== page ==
Potentially Inappropriate Medications Are Associated with Increased Healthcare Utilization and Costs
Previous presentation: These results were previously presented at the American College of Clinical Pharmacy Annual Meeting, October 26, 2019, New York, NY.
To examine the prevalence of potentially inappropriate medication (PIM) prescribing and its association with healthcare utilization and related expenditures utilizing nationally representative data from the United States.
Retrospective cohort study.
The 2011–2015 Medical Expenditure Panel Survey (MEPS).
Community-dwelling sample of U.S. adults aged 65 and older during the first round of each MEPS cycle.
A qualified definition operationalized from the 2019 American Geriatrics Society Beers Criteria® was used to estimate the prevalence of PIM prescribing over the study period. Negative binomial models were assembled to examine associations between PIM exposure and healthcare utilization including hospitalizations, emergency department (ED) visits, and outpatient provider visits. Generalized linear models with the log link function and gamma distribution were used to analyze associations between PIM exposure and healthcare expenditures. Sensitivity analyses were conducted utilizing inverse probability treatment weighting using propensity scores for being prescribed a PIM.
The period prevalence of PIM prescribing over the 5-year sample was 34.4%. PIM prescribing was positively associated with hospitalizations (adjusted incidence rate ratio [aIRR] = 1.17; 95 confidence interval [CI] = 1.08–1.26; P < .001), ED visits (aIRR = 1.26; 95% CI = 1.17–1.35; P < .001), and outpatient provider visits (aIRR = 1.18; 95% CI = 1.14–1.21; P < .001). PIM exposure was associated with higher marginal costs within outpatient visits ($116; 95% CI = $105–$243; P < .001), prescription medications ($128; 95% CI = $72–$199; P < .001), and total healthcare expenditures ($458; 95% CI = $295–$664; P < .001). Similar results were found in our propensity score analyses.
PIMs continue to be prescribed at a high rate among older adults in the United States. Our results suggest that receipt of PIMs is associated with higher rates of healthcare utilization and increased costs across the healthcare continuum. Further work is needed to implement evidence-based deprescribing interventions that may in turn reduce unnecessary healthcare utilization.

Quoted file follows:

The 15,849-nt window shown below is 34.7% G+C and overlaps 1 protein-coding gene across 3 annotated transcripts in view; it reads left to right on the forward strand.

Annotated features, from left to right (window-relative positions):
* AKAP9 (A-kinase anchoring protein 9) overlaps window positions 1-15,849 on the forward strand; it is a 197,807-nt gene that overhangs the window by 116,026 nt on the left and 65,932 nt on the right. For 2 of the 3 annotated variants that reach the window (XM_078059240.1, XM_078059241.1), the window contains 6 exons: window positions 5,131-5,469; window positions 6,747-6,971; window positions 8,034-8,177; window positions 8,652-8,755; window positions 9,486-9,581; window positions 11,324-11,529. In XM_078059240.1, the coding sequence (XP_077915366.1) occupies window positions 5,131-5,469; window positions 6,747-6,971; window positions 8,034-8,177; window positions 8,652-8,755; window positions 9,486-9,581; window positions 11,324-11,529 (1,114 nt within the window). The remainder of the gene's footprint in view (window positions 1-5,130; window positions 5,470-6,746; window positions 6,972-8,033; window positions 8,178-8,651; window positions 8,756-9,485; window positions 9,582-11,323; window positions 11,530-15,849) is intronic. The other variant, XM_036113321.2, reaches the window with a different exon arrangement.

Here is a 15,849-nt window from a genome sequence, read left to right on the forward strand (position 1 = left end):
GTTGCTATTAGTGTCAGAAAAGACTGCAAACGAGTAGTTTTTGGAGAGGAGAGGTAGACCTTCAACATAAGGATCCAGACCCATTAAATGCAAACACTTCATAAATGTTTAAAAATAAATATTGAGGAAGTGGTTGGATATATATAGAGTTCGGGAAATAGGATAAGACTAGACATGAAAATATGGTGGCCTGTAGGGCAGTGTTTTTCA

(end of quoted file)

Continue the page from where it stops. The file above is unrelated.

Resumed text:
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Supplementary Table S1: Qualified definitions for PIM exposure.
Supplementary Table S2: Differences in Potentially Inappropriate Medication Prevalence within the Medical Expenditure Panel Survey, 2011 and 2015.
Supplementary Table S3: Healthcare Utilization Rates between PIM and Non-PIM Prescribing Groups.
Supplementary Table S4: Associations between Potentially Inappropriate Medication Prescribing and any Hospitalizations and Emergency Department Visits.
Supplementary Table S5: Study Population Characteristics between PIM and Non -PIM Prescribing Groups using Inverse Probability of Treatment Weighting.
Supplementary Table S6: Associations between Potentially Inappropriate Medication Prescribing and any Hospitalizations and Emergency Department Visits using Inverse Probability of Treatment Weighting.
Supplementary Table S7: Associations between Potentially Inappropriate Medication Prescribing and Healthcare Utilization using Inverse Probability of Treatment Weighting.
Supplementary Table S8: Marginal Healthcare Expenditures between PIM and Non-PIM Prescribing Groups using Inverse Probability of Treatment Weighting.
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